"He was," as Salon
's Gary Kamyia notes, "20th-century drug culture's Poe, its Artaud, its Baudelaire. He was the prophet of the literature of pure experience, a phenomenologist of dread.... Burroughs had the scary genius to turn the junk wasteland into a parallel universe, one as thoroughly and obsessively rendered as Blake's."
Why has this homosexual ex-junkie, whose claim to fame rests entirely on one book--the hallucinogenic ravings of a heroin addict--so seized the collective imagination? Burroughs wrote Naked Lunch in a Tangier, Morocco, hotel room between 1954 and 1957. Allen Ginsberg and his beatnik cronies burst onto the scene, rescued the manuscript from the food-encrusted floor, and introduced some order to the pages. It was published in Paris in 1959 by the notorious Olympia Press and in the U.S. in 1962; the landmark obscenity trial that ensued served to end literary censorship in America.
Burroughs's literary experiment--the much-touted "cut-up" technique--mirrored the workings of a junkie's brain. But it was junk coupled with vision: Burroughs makes teeming amalgam of allegory, sci-fi, and non-linear narration, all wrapped in a blend of humor--slapstick, Swiftian, slang-infested humor. What is Naked Lunch about? People turn into blobs amidst the sort of evil that R. Crumb, in the decades to come, would inimitably flesh out with his dark and creepy cartoon images. Perhaps the most easily grasped part of Naked Lunch is its America-bashing, replete with slang and vitriol. Read it and see for yourself.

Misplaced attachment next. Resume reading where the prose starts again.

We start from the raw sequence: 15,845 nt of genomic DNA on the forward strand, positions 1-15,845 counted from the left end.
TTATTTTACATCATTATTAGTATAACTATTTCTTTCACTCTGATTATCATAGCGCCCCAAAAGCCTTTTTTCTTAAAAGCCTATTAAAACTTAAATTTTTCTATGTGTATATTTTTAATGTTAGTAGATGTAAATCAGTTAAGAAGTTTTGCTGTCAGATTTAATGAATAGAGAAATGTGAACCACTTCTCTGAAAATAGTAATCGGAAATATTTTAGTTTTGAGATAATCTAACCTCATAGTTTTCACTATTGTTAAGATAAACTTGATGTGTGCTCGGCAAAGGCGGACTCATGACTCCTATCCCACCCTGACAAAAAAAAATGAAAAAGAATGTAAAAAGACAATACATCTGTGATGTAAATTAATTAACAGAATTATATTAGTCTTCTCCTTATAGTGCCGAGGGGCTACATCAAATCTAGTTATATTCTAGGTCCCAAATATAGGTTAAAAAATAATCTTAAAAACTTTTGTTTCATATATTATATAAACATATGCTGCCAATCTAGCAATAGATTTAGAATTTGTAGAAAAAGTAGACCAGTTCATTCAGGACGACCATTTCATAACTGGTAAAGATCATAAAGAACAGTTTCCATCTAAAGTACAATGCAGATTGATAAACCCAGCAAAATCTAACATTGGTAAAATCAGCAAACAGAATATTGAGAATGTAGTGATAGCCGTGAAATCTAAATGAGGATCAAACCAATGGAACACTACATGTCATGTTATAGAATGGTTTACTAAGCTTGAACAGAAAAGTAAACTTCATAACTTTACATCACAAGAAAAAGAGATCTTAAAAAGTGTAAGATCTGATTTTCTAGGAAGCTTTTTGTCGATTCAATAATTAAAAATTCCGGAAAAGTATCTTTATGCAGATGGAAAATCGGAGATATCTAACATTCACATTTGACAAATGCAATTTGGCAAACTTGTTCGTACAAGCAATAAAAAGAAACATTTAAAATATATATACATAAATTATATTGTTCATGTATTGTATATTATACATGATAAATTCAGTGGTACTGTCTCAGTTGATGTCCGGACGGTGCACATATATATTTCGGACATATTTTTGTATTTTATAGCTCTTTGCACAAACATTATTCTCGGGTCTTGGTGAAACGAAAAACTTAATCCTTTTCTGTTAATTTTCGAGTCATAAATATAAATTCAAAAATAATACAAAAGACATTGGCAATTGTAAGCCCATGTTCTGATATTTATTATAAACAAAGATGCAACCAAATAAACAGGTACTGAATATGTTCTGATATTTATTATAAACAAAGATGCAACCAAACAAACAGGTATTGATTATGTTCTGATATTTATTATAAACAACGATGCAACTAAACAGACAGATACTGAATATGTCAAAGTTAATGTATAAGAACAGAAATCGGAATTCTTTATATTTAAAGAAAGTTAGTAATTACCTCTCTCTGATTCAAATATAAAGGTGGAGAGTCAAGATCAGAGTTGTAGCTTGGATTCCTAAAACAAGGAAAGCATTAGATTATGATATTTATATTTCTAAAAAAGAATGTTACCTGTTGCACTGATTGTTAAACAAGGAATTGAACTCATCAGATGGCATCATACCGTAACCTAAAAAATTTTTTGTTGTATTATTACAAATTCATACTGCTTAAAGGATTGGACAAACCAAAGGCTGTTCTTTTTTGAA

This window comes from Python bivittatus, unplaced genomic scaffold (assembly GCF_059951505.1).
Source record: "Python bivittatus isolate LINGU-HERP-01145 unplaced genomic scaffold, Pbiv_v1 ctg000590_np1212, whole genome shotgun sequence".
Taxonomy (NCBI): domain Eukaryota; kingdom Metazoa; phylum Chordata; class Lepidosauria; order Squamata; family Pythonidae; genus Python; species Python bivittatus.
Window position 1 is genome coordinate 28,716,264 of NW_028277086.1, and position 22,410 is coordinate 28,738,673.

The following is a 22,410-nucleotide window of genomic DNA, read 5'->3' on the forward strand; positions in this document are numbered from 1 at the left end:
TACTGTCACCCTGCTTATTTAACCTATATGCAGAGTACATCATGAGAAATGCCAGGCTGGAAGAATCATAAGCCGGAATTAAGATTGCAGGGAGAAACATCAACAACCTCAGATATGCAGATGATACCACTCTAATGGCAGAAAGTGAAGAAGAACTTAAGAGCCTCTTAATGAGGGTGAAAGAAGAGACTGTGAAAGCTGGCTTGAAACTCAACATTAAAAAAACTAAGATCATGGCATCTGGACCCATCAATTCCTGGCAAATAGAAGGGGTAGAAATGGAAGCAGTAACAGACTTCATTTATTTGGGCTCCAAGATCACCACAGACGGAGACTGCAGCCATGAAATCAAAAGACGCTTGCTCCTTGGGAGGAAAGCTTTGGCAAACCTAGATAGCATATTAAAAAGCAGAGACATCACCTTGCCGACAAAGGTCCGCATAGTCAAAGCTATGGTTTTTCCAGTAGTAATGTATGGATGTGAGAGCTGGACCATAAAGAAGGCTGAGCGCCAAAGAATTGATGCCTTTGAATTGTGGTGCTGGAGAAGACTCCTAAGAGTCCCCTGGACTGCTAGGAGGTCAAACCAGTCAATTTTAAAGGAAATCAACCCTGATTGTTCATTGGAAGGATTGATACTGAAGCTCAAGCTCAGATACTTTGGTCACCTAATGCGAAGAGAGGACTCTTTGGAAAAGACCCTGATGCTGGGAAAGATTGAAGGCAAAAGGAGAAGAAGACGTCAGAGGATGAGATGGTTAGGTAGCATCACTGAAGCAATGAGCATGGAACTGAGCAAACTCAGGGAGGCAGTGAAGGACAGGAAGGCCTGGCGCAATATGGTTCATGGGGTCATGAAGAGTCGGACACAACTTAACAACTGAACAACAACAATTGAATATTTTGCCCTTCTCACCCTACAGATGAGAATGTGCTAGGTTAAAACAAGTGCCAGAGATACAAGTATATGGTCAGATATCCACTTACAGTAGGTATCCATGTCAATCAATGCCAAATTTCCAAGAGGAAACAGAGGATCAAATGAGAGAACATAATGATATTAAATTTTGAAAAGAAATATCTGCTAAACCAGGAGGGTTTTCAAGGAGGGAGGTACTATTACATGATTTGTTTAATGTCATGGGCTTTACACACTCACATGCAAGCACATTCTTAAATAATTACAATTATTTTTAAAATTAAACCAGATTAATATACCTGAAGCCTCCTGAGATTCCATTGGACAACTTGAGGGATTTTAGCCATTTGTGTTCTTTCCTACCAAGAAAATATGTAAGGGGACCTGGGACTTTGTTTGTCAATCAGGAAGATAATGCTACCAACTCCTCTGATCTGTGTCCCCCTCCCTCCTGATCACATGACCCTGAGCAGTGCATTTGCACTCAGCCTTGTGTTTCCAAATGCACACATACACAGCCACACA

'A true genius and first mythographer of the mid-twentieth century, William Burroughs is the lineal successor to James Joyce. "Naked Lunch" is a banquet you will never forget.' JG Ballard 'Prophesied with unerring accuracy the hideous modes that human behaviour would assume in the post-apocalyptic second half of the twentieth century. "Naked Lunch" is essential reading for anyone who maintains any illusions about anything.' Will Self 'William Burroughs broadened people's conception of what makes humanity. In that way, he really was an American hero, a hero writer, and also just a great man.' Lou Reed 'A delirious exploration of sexual violence through the art of collage.' Time Out